China has more than 26,000 large dams, more than the rest of the world combined. They feed its insatiable demand for energy and supply water for mining, manufacturing and agriculture.
In 2011, when China was already generating more than a fifth of the total hydropower in the world, the leadership announced that it would aim to double the country’s hydropower capacity within a decade, so as to reduce its heavy dependency on coal-fired power plants. Since the waterways of mainland China are already packed with dams, this new hydropower output could come from only one place: the rivers of Tibet.
Rivers gushing through deep canyons at the edges of the Tibetan plateau hold the highest hydropower potential in the world. The headwaters of seven major rivers are in Tibet: They flow into the world’s largest deltas and spread in an arc across Asia.
Two of the continent’s wildest rivers have their sources in Tibet: the Salween and the Brahmaputra. Though they are under threat from retreating glaciers, a more immediate concern is Chinese engineering plans. A cascade of five large dams is planned for both the Salween, which now flows freely, and the Brahmaputra, where one dam is already operational.
The damming does not benefit those who live in Tibet. The energy generated is transferred to power-hungry industrial cities farther east. Tibetans are forcibly deprived of their land; protests against hydropower projects are prohibited or violently dispersed.
Even more alarming are projects to divert the waters of Tibet’s rivers for use in mines, factories and other industries. At the eastern edge of Tibet, a planned mega-diversion from south to north would move water from the Yangtze to the Yellow, China’s two greatest rivers. Other plans call for diversion of water from the Brahmaputra, Salween and Mekong — all rivers that cross national boundaries. Including China itself, up to two billion people downstream from Tibet depend on these rivers. Damming and diverting them will have a severe impact on their lives and environment, especially when you consider that rice and wheat require water-intensive cultivation.
Rivers support entire ecosystems. They carry tons of nutrient-rich silt downstream, a cocktail of elements needed for growing plants: nitrogen, phosphorus, potassium, magnesium and calcium. Silt is essential for agriculture and for bolstering the deltas against rising sea levels. Dams block silt, and they block fish migration. The Yangtze is China’s biggest freshwater fishery, but since the Three Gorges Dam that spans it was completed in 2012, the downstream population of carp has fallen by 90 percent, according to Guo Qiaoyu of the Nature Conservancy in Beijing.
Vietnam, Cambodia and Bangladesh heavily depend on rivers sourced in Tibet. More than 60 percent of Cambodia’s annual fish catch derives from Tonle Sap, a lake that is replenished by the annual flooding of the Mekong. Over the last decade, as new Chinese dams have come online on the Mekong, the fish catch has plummeted. The waters rise and fall at the whim of Chinese engineers.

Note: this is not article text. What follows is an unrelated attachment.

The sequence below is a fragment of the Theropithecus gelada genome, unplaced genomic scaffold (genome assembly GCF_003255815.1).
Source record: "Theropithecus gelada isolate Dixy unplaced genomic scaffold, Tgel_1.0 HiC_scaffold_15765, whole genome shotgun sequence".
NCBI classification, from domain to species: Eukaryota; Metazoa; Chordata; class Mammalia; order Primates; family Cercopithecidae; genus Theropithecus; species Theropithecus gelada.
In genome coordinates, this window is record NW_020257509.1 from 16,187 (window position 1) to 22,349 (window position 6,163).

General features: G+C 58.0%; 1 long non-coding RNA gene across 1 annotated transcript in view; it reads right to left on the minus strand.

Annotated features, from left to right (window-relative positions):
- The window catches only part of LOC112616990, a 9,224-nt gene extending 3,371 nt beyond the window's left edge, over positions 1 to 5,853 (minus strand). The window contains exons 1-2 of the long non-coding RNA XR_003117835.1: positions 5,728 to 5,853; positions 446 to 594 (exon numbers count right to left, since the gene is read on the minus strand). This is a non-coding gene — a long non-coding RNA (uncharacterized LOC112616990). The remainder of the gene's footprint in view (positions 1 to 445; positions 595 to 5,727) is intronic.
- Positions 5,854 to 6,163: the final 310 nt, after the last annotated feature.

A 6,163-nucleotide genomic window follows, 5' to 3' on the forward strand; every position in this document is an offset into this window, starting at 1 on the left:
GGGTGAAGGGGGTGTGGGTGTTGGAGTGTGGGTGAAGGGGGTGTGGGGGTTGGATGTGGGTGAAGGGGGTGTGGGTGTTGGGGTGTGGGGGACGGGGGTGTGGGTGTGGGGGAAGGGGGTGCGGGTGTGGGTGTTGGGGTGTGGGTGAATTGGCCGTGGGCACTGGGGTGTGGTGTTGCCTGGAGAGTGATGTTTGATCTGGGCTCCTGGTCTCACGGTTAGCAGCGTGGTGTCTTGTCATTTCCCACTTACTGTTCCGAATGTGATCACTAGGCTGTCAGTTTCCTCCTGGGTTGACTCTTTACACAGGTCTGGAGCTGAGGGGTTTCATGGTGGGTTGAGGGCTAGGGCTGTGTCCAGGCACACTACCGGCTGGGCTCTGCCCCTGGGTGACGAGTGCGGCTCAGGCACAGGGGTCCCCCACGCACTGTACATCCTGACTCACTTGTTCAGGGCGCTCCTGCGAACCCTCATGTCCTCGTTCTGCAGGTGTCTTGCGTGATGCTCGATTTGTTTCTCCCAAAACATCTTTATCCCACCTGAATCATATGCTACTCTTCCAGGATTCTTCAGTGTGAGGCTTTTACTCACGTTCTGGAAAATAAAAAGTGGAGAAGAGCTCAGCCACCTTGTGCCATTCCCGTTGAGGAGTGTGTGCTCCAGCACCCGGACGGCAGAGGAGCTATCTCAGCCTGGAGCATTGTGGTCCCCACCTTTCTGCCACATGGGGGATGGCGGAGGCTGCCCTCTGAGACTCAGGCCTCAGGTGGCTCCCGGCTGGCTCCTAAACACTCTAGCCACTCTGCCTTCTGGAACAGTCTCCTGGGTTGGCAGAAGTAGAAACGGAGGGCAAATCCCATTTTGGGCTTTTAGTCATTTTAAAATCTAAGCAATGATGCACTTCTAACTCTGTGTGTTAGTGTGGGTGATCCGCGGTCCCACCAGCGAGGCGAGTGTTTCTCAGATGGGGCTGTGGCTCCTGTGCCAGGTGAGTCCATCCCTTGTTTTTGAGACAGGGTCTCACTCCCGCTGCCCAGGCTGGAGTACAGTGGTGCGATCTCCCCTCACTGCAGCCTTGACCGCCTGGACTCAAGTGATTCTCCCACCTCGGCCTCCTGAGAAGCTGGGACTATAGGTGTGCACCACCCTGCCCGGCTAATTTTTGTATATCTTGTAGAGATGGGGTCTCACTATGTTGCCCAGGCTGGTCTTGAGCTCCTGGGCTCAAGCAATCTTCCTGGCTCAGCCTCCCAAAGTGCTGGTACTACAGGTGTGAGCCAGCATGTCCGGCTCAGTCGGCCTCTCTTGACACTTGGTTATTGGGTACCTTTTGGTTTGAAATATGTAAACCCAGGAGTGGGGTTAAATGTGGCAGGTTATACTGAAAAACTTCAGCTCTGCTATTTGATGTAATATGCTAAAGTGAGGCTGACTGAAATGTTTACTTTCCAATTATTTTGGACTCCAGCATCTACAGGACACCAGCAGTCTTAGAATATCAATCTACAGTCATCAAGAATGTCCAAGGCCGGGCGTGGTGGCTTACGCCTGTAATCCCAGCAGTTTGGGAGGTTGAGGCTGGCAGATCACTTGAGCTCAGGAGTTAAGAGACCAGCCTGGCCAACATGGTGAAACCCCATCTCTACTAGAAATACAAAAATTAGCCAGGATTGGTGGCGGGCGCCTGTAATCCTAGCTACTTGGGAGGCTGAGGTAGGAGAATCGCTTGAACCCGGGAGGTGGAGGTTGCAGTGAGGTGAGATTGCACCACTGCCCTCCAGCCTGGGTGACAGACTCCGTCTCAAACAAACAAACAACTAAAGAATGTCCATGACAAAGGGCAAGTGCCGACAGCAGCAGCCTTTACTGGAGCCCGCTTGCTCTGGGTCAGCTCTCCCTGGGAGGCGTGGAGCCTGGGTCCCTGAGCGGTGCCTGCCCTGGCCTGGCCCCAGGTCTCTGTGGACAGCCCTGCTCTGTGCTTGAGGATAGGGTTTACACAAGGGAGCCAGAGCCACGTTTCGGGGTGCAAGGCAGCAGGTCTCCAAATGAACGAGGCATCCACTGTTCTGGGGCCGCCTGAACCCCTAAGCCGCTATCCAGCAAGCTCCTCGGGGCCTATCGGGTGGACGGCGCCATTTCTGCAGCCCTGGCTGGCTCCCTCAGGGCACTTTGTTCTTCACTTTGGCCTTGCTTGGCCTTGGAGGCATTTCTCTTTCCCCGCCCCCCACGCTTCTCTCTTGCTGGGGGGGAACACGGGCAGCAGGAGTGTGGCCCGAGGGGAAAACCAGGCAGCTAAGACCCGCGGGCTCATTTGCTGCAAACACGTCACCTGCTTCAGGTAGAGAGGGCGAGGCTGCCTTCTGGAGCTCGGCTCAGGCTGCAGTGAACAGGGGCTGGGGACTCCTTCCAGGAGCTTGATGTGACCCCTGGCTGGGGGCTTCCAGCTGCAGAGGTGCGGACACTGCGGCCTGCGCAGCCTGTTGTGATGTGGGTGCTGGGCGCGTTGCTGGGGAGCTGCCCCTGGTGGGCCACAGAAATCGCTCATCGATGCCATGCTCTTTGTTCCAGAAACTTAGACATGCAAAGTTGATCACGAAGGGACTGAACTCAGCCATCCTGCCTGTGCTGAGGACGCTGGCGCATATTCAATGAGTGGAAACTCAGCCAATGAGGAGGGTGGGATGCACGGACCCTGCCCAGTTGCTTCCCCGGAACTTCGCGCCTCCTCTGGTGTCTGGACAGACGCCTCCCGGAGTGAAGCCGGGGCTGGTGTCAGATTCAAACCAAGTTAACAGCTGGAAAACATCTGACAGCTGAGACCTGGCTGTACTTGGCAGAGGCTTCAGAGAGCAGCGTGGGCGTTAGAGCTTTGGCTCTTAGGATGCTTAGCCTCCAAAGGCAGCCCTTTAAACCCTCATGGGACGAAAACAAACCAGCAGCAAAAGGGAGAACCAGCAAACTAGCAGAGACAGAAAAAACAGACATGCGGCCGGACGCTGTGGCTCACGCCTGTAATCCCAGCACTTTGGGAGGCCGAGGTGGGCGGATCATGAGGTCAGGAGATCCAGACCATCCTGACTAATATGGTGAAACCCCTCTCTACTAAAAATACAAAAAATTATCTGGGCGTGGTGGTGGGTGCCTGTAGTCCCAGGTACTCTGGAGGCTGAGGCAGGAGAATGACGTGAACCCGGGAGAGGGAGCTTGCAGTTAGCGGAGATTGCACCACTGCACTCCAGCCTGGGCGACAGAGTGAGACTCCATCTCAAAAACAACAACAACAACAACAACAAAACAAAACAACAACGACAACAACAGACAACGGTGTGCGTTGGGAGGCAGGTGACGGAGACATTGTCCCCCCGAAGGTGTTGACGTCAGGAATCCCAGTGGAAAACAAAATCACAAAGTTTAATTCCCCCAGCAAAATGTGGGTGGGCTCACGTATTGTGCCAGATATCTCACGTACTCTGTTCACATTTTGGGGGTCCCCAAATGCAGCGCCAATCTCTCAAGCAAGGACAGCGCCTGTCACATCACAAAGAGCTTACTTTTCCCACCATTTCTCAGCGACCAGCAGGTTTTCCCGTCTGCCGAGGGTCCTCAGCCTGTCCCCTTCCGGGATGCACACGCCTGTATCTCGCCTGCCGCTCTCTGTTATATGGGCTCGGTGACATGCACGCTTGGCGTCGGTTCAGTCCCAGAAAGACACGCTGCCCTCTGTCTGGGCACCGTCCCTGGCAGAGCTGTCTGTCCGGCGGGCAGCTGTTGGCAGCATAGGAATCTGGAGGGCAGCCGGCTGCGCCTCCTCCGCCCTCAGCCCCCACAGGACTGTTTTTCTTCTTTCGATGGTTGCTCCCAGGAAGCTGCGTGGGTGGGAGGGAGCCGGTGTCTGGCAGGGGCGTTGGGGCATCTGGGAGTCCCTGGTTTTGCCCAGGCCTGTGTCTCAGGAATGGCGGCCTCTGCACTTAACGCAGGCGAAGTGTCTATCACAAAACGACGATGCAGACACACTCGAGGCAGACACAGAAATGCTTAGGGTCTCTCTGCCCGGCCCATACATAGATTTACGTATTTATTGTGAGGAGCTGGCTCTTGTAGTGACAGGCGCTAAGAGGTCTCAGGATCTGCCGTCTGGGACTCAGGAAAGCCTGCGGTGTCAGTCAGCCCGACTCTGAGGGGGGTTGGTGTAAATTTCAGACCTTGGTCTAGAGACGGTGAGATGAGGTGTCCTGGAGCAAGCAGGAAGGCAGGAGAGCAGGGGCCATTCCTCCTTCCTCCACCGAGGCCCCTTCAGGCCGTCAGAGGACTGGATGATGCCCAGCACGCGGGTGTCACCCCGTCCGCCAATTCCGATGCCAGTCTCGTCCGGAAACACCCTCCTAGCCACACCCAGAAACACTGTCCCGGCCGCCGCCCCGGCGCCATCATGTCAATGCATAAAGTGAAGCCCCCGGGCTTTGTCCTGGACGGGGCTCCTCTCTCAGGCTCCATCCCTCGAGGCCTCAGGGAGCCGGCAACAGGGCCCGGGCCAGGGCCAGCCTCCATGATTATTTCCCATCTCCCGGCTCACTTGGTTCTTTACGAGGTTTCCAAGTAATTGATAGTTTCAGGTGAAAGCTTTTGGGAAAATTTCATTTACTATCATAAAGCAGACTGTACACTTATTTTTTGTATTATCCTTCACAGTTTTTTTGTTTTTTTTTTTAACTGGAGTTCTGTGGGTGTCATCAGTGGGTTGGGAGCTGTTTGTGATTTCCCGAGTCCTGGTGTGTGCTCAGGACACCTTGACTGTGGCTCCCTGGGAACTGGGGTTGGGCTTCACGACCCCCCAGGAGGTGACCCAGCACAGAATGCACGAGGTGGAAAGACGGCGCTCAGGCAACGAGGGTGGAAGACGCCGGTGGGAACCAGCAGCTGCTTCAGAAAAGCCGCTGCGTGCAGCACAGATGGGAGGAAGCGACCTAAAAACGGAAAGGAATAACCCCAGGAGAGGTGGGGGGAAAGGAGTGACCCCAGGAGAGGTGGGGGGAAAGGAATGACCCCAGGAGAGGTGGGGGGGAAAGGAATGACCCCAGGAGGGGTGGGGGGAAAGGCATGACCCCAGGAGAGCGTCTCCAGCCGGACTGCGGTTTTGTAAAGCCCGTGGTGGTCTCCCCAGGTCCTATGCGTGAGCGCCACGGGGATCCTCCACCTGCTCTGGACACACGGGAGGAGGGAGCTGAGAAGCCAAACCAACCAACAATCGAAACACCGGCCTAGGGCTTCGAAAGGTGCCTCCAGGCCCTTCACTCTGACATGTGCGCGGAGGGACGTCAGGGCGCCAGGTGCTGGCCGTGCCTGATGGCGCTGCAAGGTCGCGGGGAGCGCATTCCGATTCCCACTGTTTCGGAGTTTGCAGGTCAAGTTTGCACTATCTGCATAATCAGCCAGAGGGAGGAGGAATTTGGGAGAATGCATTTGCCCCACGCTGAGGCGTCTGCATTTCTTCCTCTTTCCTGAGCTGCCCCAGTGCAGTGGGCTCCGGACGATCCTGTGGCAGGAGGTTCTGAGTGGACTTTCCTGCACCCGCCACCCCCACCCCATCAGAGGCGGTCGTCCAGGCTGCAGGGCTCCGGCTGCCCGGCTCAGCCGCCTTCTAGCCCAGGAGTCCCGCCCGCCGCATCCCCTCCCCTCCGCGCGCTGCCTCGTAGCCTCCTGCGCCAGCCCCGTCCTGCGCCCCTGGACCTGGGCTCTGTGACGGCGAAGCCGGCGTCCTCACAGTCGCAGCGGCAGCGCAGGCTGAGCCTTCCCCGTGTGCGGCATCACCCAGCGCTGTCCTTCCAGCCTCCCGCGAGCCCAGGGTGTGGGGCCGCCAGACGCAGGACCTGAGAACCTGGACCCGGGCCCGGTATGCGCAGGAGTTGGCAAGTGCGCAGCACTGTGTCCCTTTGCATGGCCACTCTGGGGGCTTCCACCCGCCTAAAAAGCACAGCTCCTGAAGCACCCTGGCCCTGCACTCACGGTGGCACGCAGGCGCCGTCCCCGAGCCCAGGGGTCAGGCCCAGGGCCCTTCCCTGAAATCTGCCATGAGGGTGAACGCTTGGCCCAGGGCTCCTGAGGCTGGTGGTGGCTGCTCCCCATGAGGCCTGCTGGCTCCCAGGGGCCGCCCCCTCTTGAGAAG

Then there are the direct human costs of damming and diverting: Whole communities must be relocated from areas flooded by a reservoir. They are often shifted to degraded land, where they live in poverty or have to relocate once again. By some estimates, hydropower projects have forced some 22 million Chinese to migrate since the 1950s.
In Tibet, since the 1990s, at least a million nomads and farmers — a sixth of the population — have been relocated from grasslands to make way for mining ventures and hydropower projects. These “ecological refugees” are shunted into ghettos. Moreover, China claims complete sovereignty over Tibet’s rivers, oblivious to protest from Tibetans and from the people downstream.
The United Nations has done too little, too late. In 2014, the Watercourses Convention came into effect, spelling out guidelines for transboundary water sharing, but it is nonbinding. More to the point, China is not a signatory — and neither are most nations of South Asia.
This will end badly for the nations downstream from Tibet, which are competing for scarce water. Damming and water diversion could also end badly for China, by destroying the sources of the Yangtze and Yellow Rivers.
The solution to these complex problems is simple: Since these enormous projects are state-run and state-financed, China’s leaders can cancel them at will. Though campaigns by Chinese environmentalists have stopped some dam projects, the pro-dam lobby, backed by Chinese consortiums, is powerful. There are alternatives to disrupting the rivers: China has made great investments in solar and wind power, but has not significantly deployed them in Tibet.
China’s leaders need to consider the costs of forging ahead with these projects. The health of these rivers is of vital concern to all of Asia.
Michael Buckley is the author of Meltdown in Tibet: China’s Reckless Destruction of Ecosystems From the Highlands of Tibet to the Deltas of Asia.